America’s future depends on it, he insisted.

“Infowars is the tip of a giant iceberg of hate and lies that uses sites like Facebook and YouTube to tear our nation apart. These companies must do more than take down one website. The survival of our democracy depends on it,” Murphy tweeted Monday.

The Washington Post reported the progressives of Silicon Valley long has been offended by Jones’ opinions.

“In acting against Jones in recent days, the technology companies cited unspecified violations of their rules against hateful language. Facebook said in a statement Monday it was removing four of Jones’ pages ‘for glorifying violence, which violates our graphic violence policy, and using dehumanizing language to describe people who are transgender, Muslims and immigrants, which violates our hate speech policies.’

“Facebook, YouTube and Twitter have long clung to the claim that they are neutral platforms and that they don’t want to be in the business of deciding what is true or false. The action echoed the abrupt removal of the accounts of some white supremacists a year ago, a few days after the far-right rallies in Charlottesville, Virginia. But companies are increasingly willing to limit free speech, after the backlash from Charlottesville and Russian manipulation.”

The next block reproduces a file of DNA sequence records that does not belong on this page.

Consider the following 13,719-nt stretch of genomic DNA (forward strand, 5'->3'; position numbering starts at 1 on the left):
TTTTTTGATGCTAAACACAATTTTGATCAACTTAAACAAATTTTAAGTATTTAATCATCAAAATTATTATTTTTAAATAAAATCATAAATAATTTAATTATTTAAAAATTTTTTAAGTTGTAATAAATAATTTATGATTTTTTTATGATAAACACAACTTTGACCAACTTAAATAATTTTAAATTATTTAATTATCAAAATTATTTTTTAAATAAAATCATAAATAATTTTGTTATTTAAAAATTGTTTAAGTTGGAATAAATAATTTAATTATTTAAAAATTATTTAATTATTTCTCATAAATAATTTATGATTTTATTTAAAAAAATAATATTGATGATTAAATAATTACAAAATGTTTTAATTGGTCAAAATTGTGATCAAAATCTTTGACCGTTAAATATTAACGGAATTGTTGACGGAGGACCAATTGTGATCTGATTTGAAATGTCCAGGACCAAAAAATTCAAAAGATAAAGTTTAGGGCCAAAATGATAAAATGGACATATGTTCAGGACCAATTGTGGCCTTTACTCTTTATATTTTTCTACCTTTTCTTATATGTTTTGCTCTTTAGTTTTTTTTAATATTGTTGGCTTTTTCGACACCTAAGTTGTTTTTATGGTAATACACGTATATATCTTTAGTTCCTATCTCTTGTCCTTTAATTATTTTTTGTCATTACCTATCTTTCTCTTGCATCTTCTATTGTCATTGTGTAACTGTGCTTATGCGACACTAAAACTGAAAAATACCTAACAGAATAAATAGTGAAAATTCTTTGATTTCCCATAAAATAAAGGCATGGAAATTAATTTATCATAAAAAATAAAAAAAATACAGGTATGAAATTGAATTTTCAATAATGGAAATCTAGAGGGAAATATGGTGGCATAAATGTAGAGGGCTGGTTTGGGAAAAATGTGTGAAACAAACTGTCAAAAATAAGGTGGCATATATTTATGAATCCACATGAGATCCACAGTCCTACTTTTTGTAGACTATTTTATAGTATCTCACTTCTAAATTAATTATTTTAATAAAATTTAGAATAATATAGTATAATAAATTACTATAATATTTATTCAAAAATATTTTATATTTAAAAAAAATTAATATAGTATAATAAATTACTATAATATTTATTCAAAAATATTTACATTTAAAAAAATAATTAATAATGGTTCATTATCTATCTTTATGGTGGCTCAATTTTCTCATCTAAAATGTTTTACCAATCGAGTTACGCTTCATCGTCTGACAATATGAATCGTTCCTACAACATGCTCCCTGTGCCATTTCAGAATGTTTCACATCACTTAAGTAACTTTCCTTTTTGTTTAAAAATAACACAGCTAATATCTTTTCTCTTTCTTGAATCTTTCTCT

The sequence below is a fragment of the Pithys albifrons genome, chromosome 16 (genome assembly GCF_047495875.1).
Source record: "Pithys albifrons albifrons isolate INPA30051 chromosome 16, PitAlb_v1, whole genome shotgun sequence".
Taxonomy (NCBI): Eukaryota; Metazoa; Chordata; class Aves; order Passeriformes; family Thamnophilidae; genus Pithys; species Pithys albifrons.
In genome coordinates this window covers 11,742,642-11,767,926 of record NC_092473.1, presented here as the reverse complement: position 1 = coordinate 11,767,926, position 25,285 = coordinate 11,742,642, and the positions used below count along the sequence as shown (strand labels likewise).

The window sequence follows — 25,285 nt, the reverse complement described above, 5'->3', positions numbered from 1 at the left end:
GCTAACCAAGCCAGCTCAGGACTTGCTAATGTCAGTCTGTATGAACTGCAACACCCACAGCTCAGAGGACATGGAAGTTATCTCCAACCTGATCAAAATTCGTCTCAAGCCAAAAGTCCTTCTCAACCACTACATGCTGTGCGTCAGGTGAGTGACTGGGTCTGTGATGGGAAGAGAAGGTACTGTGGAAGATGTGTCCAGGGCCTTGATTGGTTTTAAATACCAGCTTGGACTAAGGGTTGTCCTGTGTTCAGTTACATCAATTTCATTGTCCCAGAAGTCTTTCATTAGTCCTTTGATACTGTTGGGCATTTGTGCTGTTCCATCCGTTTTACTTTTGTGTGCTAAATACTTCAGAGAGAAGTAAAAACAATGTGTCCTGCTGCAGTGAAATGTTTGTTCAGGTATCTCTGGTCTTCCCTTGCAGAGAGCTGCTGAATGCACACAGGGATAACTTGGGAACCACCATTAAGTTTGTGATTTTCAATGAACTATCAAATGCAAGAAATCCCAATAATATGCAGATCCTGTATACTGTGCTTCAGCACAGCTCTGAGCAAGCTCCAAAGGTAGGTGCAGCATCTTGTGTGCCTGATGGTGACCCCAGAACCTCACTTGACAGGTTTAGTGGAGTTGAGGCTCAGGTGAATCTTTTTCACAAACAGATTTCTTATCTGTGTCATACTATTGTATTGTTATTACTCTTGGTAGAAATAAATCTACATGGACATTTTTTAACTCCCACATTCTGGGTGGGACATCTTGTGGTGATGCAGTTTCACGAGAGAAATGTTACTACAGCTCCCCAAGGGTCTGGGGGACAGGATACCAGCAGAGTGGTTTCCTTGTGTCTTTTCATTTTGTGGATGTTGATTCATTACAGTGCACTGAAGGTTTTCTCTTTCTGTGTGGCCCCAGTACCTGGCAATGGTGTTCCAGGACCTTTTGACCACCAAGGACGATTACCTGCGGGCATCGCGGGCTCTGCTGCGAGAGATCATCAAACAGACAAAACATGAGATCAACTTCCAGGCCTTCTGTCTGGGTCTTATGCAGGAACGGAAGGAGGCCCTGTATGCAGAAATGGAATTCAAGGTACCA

In fact, the crackdown was continuing. ZeroHedge blog reported Tuesday Twitter had suspended the accounts of several, including the director of the libertarian Ron Paul Institute.

Tyler Durden reported another was Scott Horton, the new editorial director at

“If you go to their accounts, you will see their old tweets, but they are prohibited from making new tweets,” said a statement from the website. “They were reported by @KatzOnEarth for criticizing his posts. Please complain to Twitter.”

And Metro, in the U.K., confirmed Tommy Robinson had his social media account on Instagram closed.

“Robinson, 35, was already banned from Twitter in March this year, supposedly for breaching its ‘hateful conduct’ policy. However his Facebook and YouTube pages remain active,” the report said.

He faces further court appearances on claims of contempt after he broadcast details of a live trial on Facebook against reporting restrictions imposed by a judge at Leeds Crown Court.

Campus Reform suggested that many in the tech industry are willing to violate the precepts of the First Amendment with speech restrictions because they lack knowledge of the Constitution.